The United States Law Week

Rejected Air Traffic Controller Applicant Can’t See Test Scores

Oct. 22, 2019, 7:05 PM

An unsuccessful air traffic controller applicant can’t see his test score or the minimum passing score he needed for the assessment he took to be considered for the job, the Ninth Circuit said Oct. 22.

Jorge Rojas’s request was properly denied under exemptions to the Freedom of Information Act and the Privacy Act, the opinion by Judge Sandra S. Ikuta said.

Rojas attended a Federal Aviation Administration accredited program to prepare to take the Air Traffic Selection and Training examination. When he started his studies, Rojas was entitled to a hiring preference if he successfully completed his courses and the exam.

But the FAA adopted a new system based on successful completion of a Biographical Assessment, which was implemented to make the FAA’s hiring practices more diverse. The assessment, which is a multiple choice exam designed to assess a candidate’s aviation aptitude, asks questions like what the applicant’s ideal job is, and what the major causes of his failures were.

After he failed the assessment, Rojas requested his assessment score and the minimum score needed to pass. The district court denied his request. It cited the FOIA exemption for matters related to the internal personnel rules and practices of the FAA, and the Privacy Act exemption for materials related to testing to determine an applicant’s employment qualifications.

Affirming, the appeals court said the FOIA exemption applies to FAA rules and practices for scoring tests related to the selection of employees, including those regarding minimum passing scores and the score of a particular test.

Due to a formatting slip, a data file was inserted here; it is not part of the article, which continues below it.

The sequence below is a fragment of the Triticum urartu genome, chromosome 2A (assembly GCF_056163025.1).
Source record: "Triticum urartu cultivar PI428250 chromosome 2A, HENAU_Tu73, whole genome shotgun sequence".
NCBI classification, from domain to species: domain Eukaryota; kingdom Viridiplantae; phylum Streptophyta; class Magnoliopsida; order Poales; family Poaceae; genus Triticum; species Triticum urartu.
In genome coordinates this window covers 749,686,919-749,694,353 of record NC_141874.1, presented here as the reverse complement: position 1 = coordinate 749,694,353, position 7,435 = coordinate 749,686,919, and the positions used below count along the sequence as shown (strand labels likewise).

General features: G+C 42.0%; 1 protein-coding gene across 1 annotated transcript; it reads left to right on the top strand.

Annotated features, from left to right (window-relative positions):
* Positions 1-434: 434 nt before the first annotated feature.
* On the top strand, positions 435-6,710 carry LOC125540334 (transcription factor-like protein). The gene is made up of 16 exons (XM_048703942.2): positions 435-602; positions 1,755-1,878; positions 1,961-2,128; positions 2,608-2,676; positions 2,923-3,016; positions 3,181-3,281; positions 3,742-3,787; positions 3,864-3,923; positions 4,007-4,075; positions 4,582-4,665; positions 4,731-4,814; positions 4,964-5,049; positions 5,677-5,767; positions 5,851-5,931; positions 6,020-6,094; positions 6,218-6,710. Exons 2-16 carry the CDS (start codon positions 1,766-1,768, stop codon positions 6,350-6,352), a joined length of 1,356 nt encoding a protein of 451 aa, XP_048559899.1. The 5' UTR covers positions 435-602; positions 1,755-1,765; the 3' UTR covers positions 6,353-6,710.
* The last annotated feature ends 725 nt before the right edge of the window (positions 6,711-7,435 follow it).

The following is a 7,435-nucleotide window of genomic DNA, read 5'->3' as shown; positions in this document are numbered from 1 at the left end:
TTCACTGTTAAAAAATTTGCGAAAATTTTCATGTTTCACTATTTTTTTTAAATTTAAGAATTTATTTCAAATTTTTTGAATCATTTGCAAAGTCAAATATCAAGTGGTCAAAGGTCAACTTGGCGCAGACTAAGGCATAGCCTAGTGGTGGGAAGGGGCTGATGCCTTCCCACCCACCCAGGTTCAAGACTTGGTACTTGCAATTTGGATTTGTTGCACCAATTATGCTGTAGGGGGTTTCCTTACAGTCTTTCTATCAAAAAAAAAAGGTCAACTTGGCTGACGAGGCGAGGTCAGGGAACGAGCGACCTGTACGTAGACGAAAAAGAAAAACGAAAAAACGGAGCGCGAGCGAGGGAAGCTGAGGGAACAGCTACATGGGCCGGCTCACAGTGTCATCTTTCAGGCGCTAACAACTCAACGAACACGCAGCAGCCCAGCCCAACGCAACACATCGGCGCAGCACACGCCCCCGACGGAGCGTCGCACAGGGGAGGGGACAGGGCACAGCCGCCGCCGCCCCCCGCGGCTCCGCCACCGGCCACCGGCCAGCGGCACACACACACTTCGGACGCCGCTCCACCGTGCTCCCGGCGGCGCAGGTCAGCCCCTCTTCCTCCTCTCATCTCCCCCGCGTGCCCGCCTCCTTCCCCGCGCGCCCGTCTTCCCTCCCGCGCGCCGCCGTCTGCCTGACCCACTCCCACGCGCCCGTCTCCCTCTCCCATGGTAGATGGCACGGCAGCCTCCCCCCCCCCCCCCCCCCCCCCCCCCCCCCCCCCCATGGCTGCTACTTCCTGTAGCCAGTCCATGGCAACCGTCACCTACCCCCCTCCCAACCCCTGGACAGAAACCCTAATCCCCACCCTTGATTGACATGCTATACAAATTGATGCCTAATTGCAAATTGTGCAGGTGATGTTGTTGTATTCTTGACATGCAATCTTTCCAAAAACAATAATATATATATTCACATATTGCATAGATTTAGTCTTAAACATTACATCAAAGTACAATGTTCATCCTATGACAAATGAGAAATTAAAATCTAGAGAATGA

The Privacy Act exemption applies because test scores are part of the material needed to evaluate a job applicant, and the agency presented evidence that prior applicants worked together after receiving their scores to determine which answers were correct, the court said.

Rojas, in an earlier case, however, was given access to documents created by the consultant that developed the assessment.

Judges Richard R. Clifton and Michelle T. Friedland joined the opinion.

Curry Pearson & Wooten PLC represented Rojas. The U.S. Attorney’s Office represented the government.

The case is Rojas v. Fed. Aviation Admin., 2019 BL 403175, 9th Cir., No. 17-17349, 10/22/19.

To contact the reporter on this story: Bernie Pazanowski in Washington at bpazanowski@bloomberglaw.com

To contact the editors responsible for this story: Jo-el J. Meyer at jmeyer@bloomberglaw.com; Steven Patrick at spatrick@bloomberglaw.com

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